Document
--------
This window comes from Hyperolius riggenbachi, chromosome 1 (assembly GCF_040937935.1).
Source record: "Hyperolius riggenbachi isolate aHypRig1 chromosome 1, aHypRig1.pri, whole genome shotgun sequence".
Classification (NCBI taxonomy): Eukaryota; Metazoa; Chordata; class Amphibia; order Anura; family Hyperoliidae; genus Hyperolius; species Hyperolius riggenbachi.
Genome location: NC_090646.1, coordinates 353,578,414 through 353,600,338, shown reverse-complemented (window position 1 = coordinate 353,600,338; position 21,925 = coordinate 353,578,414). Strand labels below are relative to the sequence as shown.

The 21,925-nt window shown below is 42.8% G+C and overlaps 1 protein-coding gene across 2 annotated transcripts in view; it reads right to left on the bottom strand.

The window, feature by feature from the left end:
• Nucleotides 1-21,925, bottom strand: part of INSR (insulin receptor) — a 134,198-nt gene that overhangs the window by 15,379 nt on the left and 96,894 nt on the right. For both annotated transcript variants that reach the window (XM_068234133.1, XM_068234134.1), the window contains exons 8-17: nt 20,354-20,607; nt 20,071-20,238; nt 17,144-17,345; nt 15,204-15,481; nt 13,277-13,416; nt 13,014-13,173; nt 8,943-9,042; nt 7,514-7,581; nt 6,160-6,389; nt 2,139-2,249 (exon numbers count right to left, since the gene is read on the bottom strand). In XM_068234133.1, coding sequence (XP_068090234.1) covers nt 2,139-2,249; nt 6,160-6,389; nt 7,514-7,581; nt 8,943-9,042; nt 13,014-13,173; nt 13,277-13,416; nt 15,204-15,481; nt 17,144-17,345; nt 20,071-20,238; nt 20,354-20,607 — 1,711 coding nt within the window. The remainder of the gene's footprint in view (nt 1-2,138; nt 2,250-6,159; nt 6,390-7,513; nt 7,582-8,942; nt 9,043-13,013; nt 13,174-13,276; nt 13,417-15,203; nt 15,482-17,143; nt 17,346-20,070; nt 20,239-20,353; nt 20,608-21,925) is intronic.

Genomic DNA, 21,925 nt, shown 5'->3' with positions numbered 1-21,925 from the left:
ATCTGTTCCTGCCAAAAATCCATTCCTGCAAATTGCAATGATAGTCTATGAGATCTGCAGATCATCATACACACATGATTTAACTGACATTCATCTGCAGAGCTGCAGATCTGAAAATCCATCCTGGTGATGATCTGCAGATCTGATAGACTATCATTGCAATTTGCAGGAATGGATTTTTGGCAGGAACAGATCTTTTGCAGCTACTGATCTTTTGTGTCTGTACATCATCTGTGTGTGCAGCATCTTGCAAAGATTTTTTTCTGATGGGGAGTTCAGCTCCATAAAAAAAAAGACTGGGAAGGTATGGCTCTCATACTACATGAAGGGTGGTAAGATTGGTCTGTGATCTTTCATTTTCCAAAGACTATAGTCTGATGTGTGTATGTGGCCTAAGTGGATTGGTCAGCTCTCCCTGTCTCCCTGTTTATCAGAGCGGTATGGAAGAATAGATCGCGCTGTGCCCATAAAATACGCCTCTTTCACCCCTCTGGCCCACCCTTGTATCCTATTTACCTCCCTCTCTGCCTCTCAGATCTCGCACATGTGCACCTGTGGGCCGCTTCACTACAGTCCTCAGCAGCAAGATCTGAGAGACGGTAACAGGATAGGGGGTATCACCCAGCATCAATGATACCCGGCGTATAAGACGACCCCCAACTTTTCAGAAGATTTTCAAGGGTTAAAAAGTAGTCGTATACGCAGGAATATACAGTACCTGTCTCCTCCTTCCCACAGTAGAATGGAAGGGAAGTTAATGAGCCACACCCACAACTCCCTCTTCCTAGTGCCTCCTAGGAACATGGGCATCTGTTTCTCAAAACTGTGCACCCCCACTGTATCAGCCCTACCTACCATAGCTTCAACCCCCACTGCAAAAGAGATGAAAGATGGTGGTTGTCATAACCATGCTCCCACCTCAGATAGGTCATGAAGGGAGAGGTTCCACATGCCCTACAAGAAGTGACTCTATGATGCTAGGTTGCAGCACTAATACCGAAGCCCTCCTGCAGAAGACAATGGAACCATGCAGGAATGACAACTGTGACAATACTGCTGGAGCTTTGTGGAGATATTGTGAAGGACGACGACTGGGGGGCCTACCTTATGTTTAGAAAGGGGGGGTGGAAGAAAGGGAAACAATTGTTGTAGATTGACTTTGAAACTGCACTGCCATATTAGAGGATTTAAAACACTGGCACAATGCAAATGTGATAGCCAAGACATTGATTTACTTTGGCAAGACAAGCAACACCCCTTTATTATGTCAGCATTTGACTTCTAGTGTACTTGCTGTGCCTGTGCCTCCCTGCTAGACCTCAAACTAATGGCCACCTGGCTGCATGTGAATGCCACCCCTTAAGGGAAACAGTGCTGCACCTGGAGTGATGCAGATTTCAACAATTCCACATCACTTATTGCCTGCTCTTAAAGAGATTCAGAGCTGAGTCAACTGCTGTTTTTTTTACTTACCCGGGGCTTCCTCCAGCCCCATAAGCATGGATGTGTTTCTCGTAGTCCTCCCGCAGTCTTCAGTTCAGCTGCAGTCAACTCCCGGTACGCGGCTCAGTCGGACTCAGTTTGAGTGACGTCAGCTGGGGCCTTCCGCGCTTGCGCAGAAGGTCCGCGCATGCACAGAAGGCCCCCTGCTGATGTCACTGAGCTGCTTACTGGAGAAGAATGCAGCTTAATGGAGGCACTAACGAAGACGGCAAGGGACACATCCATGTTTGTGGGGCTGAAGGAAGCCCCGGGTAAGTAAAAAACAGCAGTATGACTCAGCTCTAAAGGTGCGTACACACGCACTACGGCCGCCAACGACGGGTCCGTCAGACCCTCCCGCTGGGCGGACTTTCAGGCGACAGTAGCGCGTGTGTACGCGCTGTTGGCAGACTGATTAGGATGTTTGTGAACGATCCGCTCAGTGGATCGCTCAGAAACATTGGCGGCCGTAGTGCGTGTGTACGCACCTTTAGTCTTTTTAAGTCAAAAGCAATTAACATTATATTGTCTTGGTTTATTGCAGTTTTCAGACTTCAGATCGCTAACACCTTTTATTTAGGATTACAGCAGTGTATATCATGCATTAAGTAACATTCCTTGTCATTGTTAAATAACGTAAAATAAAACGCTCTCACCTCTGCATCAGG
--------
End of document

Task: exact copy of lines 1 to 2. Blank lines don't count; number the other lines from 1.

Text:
This window comes from Hyperolius riggenbachi, chromosome 1 (assembly GCF_040937935.1).
Source record: "Hyperolius riggenbachi isolate aHypRig1 chromosome 1, aHypRig1.pri, whole genome shotgun sequence".